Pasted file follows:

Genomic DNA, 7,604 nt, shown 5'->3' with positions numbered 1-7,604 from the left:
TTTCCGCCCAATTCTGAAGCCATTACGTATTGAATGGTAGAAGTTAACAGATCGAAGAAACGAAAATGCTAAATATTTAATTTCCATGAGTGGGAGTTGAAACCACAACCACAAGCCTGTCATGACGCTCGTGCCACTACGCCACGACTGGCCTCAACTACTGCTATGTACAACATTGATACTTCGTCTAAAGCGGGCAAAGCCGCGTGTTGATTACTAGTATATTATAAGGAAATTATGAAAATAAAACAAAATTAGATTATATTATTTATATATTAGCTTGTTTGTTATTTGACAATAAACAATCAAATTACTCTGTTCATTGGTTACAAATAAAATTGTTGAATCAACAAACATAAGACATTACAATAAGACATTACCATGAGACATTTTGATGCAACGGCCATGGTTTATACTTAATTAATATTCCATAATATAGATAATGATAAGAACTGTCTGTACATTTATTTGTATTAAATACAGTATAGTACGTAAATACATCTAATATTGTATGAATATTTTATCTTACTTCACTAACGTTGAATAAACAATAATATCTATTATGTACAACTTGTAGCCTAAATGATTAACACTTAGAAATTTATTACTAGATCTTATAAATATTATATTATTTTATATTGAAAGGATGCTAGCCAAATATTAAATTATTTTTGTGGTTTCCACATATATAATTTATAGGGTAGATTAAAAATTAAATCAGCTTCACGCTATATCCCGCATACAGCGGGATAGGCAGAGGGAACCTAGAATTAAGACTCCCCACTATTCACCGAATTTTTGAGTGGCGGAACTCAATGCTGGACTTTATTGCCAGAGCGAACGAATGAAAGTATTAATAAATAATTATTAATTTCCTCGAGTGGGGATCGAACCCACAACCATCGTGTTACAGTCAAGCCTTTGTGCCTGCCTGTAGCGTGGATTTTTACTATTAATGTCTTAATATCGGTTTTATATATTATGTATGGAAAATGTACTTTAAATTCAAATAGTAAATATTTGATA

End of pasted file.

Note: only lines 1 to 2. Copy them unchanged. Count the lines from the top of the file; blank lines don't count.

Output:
Genomic DNA, 7,604 nt, shown 5'->3' with positions numbered 1-7,604 from the left:
TTTCCGCCCAATTCTGAAGCCATTACGTATTGAATGGTAGAAGTTAACAGATCGAAGAAACGAAAATGCTAAATATTTAATTTCCATGAGTGGGAGTTGAAACCACAACCACAAGCCTGTCATGACGCTCGTGCCACTACGCCACGACTGGCCTCAACTACTGCTATGTACAACATTGATACTTCGTCTAAAGCGGGCAAAGCCGCGTGTTGATTACTAGTATATTATAAGGAAATTATGAAAATAAAACAAAATTAGATTATATTATTTATATATTAGCTTGTTTGTTATTTGACAATAAACAATCAAATTACTCTGTTCATTGGTTACAAATAAAATTGTTGAATCAACAAACATAAGACATTACAATAAGACATTACCATGAGACATTTTGATGCAACGGCCATGGTTTATACTTAATTAATATTCCATAATATAGATAATGATAAGAACTGTCTGTACATTTATTTGTATTAAATACAGTATAGTACGTAAATACATCTAATATTGTATGAATATTTTATCTTACTTCACTAACGTTGAATAAACAATAATATCTATTATGTACAACTTGTAGCCTAAATGATTAACACTTAGAAATTTATTACTAGATCTTATAAATATTATATTATTTTATATTGAAAGGATGCTAGCCAAATATTAAATTATTTTTGTGGTTTCCACATATATAATTTATAGGGTAGATTAAAAATTAAATCAGCTTCACGCTATATCCCGCATACAGCGGGATAGGCAGAGGGAACCTAGAATTAAGACTCCCCACTATTCACCGAATTTTTGAGTGGCGGAACTCAATGCTGGACTTTATTGCCAGAGCGAACGAATGAAAGTATTAATAAATAATTATTAATTTCCTCGAGTGGGGATCGAACCCACAACCATCGTGTTACAGTCAAGCCTTTGTGCCTGCCTGTAGCGTGGATTTTTACTATTAATGTCTTAATATCGGTTTTATATATTATGTATGGAAAATGTACTTTAAATTCAAATAGTAAATATTTGATA